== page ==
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HONOUR SOLEMN TREATY PROMISES AND RESTORE CONFIDENCE IN FEDERAL SITE C DICISIONS

November 19th, 2015 Honourable Justin Trudeau, Prime Minister of Canada Honourable Jody Wilson-Raybould, Minister of Justice Honourable Catherine McKenna, Minister of Environment and Climate Change Honourable Hunter Tootoo, Minister of Fisheries, Oceans and the Canadian Coast Guard Honourable Carolyn Bennett, Minister of Indigenous and Northern Affairs Honourable Lawrence MacAulay, Minister of Agriculture and Agri-Food Honourable Marc Garneau, Minister of Transport Liberal Members of Parliament for British Columbia Dear Prime Minister Trudeau, Honourable Ministers and BC Liberal MPs, HONOUR SOLEMN TREATY PROMISES AND RESTORE CONFIDENCE IN FEDERAL SITE C DECISIONS At the outset, let me congratulate you on forming a government committed to making real, positive change both in what the federal government does, and how it does it. I am writing on behalf of the Peace Valley Landowner Association (PVLA) to urgently request the assistance of your new government to restore open, transparent and accountable federal government decision-making regarding the controversial $8.8 Billion Site C Dam project on British Columbia’s Peace River. The decisions your government makes on Site C over the upcoming days and months present a once-in-a-mandate defining opportunity to demonstrate your commitment to: • Set and meet a higher bar for openness and transparency in government, • Renew the most important relationship we as Canadians have – that with Indigenous Peoples - based on recognition of rights, respect, co-operation and partnership, • Respect and uphold Treaty Rights, • Review and modify the federal Site C litigation strategy consistent with the above commitments, • Take immediate steps to restore public confidence in federal environmental assessment decisions, permits, processes, oversight, and enforcement, and • Identify, research and pursue other renewable energy options that are more effective at tackling climate change, minimizing the destruction of prime agricultural land, and promoting employment and economic spin-offs, especially for Indigenous Peoples.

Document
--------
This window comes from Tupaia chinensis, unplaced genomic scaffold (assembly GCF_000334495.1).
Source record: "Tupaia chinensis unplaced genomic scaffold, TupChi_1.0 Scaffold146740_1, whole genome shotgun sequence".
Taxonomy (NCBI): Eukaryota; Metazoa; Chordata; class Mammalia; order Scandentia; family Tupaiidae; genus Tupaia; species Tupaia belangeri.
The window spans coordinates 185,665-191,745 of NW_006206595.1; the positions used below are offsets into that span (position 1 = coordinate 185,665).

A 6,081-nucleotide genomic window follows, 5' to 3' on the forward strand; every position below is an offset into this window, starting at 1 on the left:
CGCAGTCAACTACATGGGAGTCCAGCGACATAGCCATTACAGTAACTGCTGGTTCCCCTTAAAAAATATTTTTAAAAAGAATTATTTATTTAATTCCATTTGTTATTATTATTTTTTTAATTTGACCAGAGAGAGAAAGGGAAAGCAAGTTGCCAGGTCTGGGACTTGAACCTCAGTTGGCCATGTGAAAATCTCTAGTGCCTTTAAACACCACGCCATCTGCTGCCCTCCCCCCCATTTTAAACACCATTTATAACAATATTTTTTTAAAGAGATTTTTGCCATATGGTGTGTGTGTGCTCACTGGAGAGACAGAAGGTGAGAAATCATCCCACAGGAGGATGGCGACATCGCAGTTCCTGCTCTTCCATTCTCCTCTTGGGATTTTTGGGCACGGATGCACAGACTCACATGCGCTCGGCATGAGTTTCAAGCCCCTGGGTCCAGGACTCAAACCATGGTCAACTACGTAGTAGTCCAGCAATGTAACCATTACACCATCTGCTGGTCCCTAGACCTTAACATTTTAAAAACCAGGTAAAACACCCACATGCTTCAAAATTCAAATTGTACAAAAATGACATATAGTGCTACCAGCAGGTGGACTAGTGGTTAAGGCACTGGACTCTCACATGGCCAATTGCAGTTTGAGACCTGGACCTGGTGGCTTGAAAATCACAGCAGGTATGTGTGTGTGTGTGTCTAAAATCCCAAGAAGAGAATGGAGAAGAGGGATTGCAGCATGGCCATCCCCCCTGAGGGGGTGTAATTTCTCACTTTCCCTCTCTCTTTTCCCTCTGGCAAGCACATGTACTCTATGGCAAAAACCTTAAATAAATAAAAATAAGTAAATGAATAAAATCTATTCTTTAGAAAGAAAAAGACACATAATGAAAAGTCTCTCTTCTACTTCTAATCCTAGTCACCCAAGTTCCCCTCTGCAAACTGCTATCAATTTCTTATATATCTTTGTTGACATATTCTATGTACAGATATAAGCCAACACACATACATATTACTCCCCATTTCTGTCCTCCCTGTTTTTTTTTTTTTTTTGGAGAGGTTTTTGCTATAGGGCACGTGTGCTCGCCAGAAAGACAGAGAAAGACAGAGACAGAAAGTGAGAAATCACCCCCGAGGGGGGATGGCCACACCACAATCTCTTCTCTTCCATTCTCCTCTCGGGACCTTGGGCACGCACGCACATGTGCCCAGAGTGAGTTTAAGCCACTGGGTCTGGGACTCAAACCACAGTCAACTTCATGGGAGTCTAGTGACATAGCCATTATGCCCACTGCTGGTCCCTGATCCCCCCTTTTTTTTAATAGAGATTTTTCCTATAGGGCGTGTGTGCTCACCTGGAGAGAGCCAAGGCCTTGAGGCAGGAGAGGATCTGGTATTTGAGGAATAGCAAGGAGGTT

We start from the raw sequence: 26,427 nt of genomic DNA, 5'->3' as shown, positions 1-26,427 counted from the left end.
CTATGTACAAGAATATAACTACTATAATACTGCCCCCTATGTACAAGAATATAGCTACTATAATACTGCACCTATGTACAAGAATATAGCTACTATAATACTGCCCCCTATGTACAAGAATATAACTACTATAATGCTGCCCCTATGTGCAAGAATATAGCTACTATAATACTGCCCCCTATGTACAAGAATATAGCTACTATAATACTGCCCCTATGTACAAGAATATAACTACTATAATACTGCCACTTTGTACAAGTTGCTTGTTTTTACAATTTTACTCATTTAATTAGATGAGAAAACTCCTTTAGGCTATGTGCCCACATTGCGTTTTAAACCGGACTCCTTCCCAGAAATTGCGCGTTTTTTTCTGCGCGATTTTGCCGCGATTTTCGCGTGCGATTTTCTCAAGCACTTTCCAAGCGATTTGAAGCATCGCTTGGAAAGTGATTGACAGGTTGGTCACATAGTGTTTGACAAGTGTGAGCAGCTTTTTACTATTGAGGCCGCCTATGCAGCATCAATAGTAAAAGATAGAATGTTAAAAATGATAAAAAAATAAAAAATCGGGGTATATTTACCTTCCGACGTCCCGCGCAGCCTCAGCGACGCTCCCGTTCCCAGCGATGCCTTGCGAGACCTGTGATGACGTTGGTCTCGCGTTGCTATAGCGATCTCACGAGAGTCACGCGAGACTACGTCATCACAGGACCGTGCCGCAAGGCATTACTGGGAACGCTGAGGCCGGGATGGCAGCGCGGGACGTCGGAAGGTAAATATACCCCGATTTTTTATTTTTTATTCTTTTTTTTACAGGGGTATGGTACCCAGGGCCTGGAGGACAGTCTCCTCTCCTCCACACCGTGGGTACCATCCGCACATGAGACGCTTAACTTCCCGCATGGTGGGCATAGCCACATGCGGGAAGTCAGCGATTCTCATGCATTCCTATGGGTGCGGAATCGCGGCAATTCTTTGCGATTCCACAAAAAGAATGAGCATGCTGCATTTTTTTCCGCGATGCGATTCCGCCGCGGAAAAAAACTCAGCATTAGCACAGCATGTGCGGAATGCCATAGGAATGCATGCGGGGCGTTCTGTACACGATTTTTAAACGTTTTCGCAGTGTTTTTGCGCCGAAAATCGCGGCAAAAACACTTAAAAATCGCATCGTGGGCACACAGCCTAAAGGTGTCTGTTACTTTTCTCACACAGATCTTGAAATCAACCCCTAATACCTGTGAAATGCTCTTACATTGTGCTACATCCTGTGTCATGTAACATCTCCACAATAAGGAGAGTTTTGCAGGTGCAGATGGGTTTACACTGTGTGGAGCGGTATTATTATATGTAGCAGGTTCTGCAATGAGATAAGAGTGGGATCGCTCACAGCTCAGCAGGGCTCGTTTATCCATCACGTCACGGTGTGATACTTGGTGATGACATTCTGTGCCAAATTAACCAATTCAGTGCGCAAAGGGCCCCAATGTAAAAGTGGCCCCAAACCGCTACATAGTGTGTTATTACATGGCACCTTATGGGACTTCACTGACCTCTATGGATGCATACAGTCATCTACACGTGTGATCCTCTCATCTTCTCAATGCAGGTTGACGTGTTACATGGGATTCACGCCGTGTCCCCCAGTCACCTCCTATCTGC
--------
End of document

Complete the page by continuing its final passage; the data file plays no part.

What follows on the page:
In the balance of this letter I will elaborate on this unique opportunity and litmus test of your government’s commitment to real change. WHO IS THE PEACE VALLEY LANDOWNER ASSOCIATION? PVLA is a group of farmers and residents affected by the Site C dam. We are part of a large, diverse group of individuals, organizations and indigenous leaders who have called for the suspension of construction to allow time for further independent review of Site C and the completion of court cases challenging project approvals. Some of the many organizations and individuals who share our concerns are listed below. Of particular note, two respected individuals who support a delay in Site C construction are Dr. Harry Swain, economist and chair of the federal/provincial Site C Joint Review Panel and a respected former federal public servant and Mr. Richard Bullock, former chair of BC’s Agricultural Land Commission. Dr. Swain is on record as saying that the failure to fully consider alternatives to Site C such as wind, solar, and geothermal amounts to a “dereliction of duty.” Mr. Bullock is on record as saying the removal of prime agricultural land from the Agricultural Land Reserve for Site C is a “sin against humanity.” WHY DOESN’T THE SITE C DAM HAVE SOCIAL LICENCE? The sole agency independent of the proponent (BC Hydro) and its sole shareholder (the Province) to examine Site C was the federal/provincial Environmental Assessment Joint Review Panel chaired by Dr. Harry Swain. In a familiar pattern under the previous Conservative government, this environmental assessment process had many failings, including a compressed hearing timetable, lack of resources for intervenors, and no opportunity for cross-examination. A further description of procedural flaws in the review of Site C is listed in Appendix A. { 'This lack of procedural safeguards was compounded by the decision of the BC to exempt Site C from the expert, open and independent review to which such a project would normally be subject by the British Columbia Utilities Commission and the Agricultural Land Commission'.} In its May 2014 Report, the Joint Review Panel found: • the need for Site C has not been demonstrated, • it had neither the information, time or resources to conclude on the accuracy of the cost estimates put forward for Site C, and • Site C and energy alternatives should be subjected to further review by the BC Utilities Commission. The Joint Review Panel made numerous other findings that call into question the wisdom of proceeding with Site C in the absence of demonstrated need concluding: